Two years after a scandal over long wait times for veterans seeking healthcare, the Veterans Affairs Department still has "profound deficiencies" in delivering healthcare to millions of veterans, a congressional commission says in a new report.
The Commission on Care says in a report to be released Wednesday that the VA delivers high-quality healthcare but is inconsistent from one site to the next, and problems with access remain.
The panel says the VA needs to improve its service to veterans, adding that the VA's healthcare operations "require urgent reform. America's veterans deserve a better organized, high-performing healthcare system."
Congress created the 12-member commission in 2014 after approving a landmark law overhauling the VA in the wake of the wait-time scandal, which also revealed that VA employees were covering up chronic delays with false paperwork and secret waiting lists. As many as 40 veterans died while awaiting care at the Phoenix VA hospital, according to an investigation by the VA's inspector general.
President Barack Obama said in a statement late Tuesday that the commission's report includes a number of specific proposals that he will review closely in the coming weeks.
In the meantime, "We will continue to work with veterans, Congress and our partners in the veteran advocacy community to further our ongoing transformation of the veterans' healthcare system," Obama said. "Our veterans deserve nothing less for their sacrifices and their service."
VA Secretary Bob McDonald also hailed the report and said he was pleased to see that many of the panel's recommendations are in line with ongoing efforts to transform the VA into what McDonald calls a "veteran-centric organization."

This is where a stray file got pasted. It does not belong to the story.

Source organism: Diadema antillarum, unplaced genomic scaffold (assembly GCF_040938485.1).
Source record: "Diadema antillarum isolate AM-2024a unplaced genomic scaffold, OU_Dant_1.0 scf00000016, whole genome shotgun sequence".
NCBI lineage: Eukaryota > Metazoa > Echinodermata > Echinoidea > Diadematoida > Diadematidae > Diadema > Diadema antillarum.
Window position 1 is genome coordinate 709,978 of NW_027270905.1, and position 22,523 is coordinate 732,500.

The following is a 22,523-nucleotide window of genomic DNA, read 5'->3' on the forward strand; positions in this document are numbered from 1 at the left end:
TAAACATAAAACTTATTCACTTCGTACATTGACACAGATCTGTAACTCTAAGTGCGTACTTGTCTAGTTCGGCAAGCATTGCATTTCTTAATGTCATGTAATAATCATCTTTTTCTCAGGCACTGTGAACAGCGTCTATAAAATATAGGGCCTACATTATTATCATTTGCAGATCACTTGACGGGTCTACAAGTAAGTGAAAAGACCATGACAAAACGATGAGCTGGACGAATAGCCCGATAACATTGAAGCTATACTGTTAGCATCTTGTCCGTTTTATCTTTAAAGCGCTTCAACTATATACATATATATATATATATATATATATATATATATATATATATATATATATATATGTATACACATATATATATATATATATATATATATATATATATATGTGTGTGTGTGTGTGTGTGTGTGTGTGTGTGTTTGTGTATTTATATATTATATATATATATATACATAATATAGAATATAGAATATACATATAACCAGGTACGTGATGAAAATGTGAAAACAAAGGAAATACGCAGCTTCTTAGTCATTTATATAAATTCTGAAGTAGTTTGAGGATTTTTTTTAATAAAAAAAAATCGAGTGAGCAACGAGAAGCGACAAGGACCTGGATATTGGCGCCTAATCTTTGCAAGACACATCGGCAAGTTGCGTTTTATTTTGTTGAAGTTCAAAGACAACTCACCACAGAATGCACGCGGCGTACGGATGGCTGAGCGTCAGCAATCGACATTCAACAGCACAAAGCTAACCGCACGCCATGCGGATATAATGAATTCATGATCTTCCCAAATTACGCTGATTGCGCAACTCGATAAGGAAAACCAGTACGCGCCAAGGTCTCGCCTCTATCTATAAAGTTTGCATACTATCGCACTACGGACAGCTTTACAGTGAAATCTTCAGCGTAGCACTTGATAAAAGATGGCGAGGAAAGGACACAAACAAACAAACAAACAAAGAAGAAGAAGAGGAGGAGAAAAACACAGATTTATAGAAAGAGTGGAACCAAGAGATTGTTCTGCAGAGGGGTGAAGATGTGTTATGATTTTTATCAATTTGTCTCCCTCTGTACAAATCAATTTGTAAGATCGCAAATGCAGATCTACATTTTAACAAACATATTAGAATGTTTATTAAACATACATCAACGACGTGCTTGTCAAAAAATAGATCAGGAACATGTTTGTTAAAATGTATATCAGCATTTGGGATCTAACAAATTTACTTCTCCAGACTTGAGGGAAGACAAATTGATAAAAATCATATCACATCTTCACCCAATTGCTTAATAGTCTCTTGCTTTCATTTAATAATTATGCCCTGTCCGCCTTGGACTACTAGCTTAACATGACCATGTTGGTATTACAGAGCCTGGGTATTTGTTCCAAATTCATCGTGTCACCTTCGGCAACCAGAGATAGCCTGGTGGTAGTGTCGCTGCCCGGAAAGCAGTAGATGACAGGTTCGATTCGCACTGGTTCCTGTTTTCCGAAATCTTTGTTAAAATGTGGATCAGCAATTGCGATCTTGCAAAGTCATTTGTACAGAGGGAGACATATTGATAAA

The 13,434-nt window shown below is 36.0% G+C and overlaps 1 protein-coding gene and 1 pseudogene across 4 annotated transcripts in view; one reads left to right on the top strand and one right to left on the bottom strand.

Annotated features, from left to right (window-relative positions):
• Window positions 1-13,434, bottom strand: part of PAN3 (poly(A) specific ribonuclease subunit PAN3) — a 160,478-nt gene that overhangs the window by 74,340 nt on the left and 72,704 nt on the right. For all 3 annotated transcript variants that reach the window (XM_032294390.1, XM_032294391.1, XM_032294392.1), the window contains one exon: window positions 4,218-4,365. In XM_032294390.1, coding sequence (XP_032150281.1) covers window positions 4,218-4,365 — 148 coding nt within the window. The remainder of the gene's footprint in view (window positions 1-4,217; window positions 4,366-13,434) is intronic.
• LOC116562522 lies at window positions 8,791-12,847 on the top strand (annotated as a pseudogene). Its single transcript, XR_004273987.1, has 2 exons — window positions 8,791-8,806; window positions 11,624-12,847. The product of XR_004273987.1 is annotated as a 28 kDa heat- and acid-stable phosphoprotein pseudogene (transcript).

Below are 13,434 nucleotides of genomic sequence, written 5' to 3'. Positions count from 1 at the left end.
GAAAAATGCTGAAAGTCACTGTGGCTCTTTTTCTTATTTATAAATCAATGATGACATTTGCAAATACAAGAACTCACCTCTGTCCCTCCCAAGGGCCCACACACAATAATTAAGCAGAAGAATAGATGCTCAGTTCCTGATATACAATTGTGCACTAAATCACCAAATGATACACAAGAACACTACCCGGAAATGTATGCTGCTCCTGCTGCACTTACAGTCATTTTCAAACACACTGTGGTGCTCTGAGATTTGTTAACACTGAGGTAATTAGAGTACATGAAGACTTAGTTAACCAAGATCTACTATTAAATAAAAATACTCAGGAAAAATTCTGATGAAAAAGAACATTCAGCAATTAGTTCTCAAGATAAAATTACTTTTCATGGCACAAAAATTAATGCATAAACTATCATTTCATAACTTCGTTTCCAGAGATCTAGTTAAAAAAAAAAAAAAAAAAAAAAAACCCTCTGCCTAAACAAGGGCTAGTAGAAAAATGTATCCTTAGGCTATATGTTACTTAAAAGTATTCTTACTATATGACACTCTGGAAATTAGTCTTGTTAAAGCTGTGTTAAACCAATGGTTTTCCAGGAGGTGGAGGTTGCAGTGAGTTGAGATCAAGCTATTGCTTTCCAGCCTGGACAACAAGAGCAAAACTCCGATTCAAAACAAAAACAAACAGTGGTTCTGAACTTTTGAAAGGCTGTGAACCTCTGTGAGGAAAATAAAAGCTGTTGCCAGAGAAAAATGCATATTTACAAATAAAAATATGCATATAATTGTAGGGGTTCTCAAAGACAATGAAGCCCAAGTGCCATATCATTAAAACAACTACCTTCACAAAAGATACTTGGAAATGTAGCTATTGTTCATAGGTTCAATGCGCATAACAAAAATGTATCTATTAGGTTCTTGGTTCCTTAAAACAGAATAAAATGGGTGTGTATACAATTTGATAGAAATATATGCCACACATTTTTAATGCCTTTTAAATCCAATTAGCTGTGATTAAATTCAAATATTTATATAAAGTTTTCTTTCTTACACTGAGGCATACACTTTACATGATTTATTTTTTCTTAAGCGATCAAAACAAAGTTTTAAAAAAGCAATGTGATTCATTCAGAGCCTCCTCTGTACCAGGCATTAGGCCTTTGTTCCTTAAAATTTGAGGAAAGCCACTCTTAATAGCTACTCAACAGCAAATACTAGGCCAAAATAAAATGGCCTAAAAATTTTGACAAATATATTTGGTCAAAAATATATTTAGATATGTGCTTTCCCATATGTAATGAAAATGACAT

Work on that effort has been underway for two years and has resulted in increased access to healthcare and a better experience for veterans, McDonald said.
In March, the VA set a new record for completed appointments: 5.3 million in VA hospitals and clinics, 730,000 more than in March 2014. The VA also issued twice as many authorizations for government-paid, private care than in a comparable period two years ago, McDonald said.
Nearly 97 percent of appointments are now completed within 30 days of the veteran's preferred date, McDonald said, a huge improvement over past performance.
But the report said the VA has a long way to go and singled out a "Choice Program," authorized by Congress to make it easier for veterans to get private care, as significantly flawed. The report recommends replacing the program with community-based delivery networks that it said should improve access, quality and cost-effectiveness.
The Commission also found that the long-term viability of VA healthcare is threatened by problems with staffing, facilities, capital needs, information systems and other problems.
Rep. Jeff Miller, R-Fla., chairman of the House Veterans Affairs Committee, said the 292-page report "makes it abundantly clear that the problems plaguing Department of Veterans Affairs medical care are severe. Fixing them will require dramatic changes in how VA does business, to include expanding partnerships with community providers in order to give veterans more healthcare choices.